Toxic Holocaust - Hell On Earth
NWN Productions
Punkish Thrash Metal
11 songs (27:36)
Release year: 2005
Reviewed by Aaron

Are you a thrash fan in today's day and age? Do you own all the Kreator records (minus all the ones that came after Coma of Souls, a'course)? Do you think that Pantera and all it's spawn are grotesque abominations and an insult to what metal really was supposed to be? Have you worn out/lost more than three copies of Holy Terror's hard-to-find Mind Wars on LP before giving up and getting the mp3s?

Well, you're in luck! There are modern thrash bands about that aren't actually modern in the slightest, and Toxic Holocaust is one of them. A one-man project headed by a punk-loving thrasher who can't play like the fellows from Coroner but who knows how to, well, THRASH, and better than hundreds of other modern bands. Hell on Earth is a record that could've come out in 1988, and nobody would have batted an eye.

First, the flaws. The production is bad. It makes the modern mistake of having overly-loud drums and overly-loud vocals. Do thrashers care about drums and vox? No, we care about the riffs! We don't want to strain to hear the damned guitars; we want them to be in our faces, beating us to death while we headbang! That's the biggest quibble anyone could have with this album, and since the riffs are still great, it doesn't matter as much as one would think. The only other problem that arises are the vocals themselves: they suck. Hard. They're boring, irritating, basic punk shouting with an annoying distortion effect layered over em to make the whole thing somewhat palatable. Needless to say, it doesn't work, and they really aren't of much consequence anyway, what with all the lyrics being about destruction and killing and zombies, generic thrash topics. If this guy was a better vocalist, this album would be so much better... oh well. Finally, at times the riffs slip into blatant punk (Burn) that, while going well with the extremely punkish drumming, does not fare well with the thrash everywhere else. Sure, thrash was very punkish at times, but not quite this overbearingly.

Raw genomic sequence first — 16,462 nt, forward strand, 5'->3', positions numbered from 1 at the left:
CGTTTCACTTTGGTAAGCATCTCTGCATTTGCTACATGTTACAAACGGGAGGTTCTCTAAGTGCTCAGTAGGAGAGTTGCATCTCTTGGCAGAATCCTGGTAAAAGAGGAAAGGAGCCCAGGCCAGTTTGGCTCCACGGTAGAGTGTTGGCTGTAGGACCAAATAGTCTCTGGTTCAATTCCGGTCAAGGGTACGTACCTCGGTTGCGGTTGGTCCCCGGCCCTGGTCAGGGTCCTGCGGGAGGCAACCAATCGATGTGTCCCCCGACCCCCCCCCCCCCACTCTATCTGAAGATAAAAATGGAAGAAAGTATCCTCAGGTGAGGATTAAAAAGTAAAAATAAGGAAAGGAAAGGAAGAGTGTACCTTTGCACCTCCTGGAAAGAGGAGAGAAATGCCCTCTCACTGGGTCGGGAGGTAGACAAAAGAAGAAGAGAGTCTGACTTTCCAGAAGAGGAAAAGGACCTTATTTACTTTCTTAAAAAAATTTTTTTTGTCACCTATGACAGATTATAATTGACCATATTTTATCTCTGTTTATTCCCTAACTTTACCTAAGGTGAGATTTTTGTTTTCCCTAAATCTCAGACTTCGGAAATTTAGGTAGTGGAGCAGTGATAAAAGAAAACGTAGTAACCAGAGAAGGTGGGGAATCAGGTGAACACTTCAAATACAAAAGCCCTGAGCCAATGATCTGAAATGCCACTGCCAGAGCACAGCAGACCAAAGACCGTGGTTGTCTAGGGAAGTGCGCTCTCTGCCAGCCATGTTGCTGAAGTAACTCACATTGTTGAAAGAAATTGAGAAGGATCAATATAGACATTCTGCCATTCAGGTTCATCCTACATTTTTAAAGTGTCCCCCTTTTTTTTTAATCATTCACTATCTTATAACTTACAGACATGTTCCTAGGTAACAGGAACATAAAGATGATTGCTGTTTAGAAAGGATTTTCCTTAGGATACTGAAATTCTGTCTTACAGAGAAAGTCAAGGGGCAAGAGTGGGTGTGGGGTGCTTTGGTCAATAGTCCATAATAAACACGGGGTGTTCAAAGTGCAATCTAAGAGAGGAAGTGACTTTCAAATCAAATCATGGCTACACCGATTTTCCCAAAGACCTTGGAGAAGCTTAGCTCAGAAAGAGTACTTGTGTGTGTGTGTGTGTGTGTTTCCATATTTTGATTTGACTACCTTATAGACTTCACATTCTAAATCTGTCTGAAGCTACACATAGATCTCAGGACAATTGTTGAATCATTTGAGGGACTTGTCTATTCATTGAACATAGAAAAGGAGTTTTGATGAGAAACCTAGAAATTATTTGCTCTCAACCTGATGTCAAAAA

Now, on to the good: The riffs! There are plenty of riffs in this album, and most of them are good, fitting well with the music and making you want to headbang. The occasional thrash break helps the headbanging aesthetic, and the vocals even help out occasionally (Never Stop the Massacre's middle section with that fierce scream), but moreover, this album is straight-up punky fast-as-fuck no-modern-shit thrash, defiant to even the notion of progression and new ideas, extending an angry middle finger to trends while soloing behind its back.

And sometimes, that's all you really want or need.

Killing Songs :
Metallic Crucifixion, Send Them To Hell, Thrashing Death, Death Camp, Never Stop the Massacre, Hell On Earth
Aaron quoted 84 / 100
Other albums by Toxic Holocaust that we have reviewed:
Toxic Holocaust - Conjure and Command reviewed by Kyle and quoted 81 / 100
Toxic Holocaust - An Overdose Of Death reviewed by James and quoted 82 / 100
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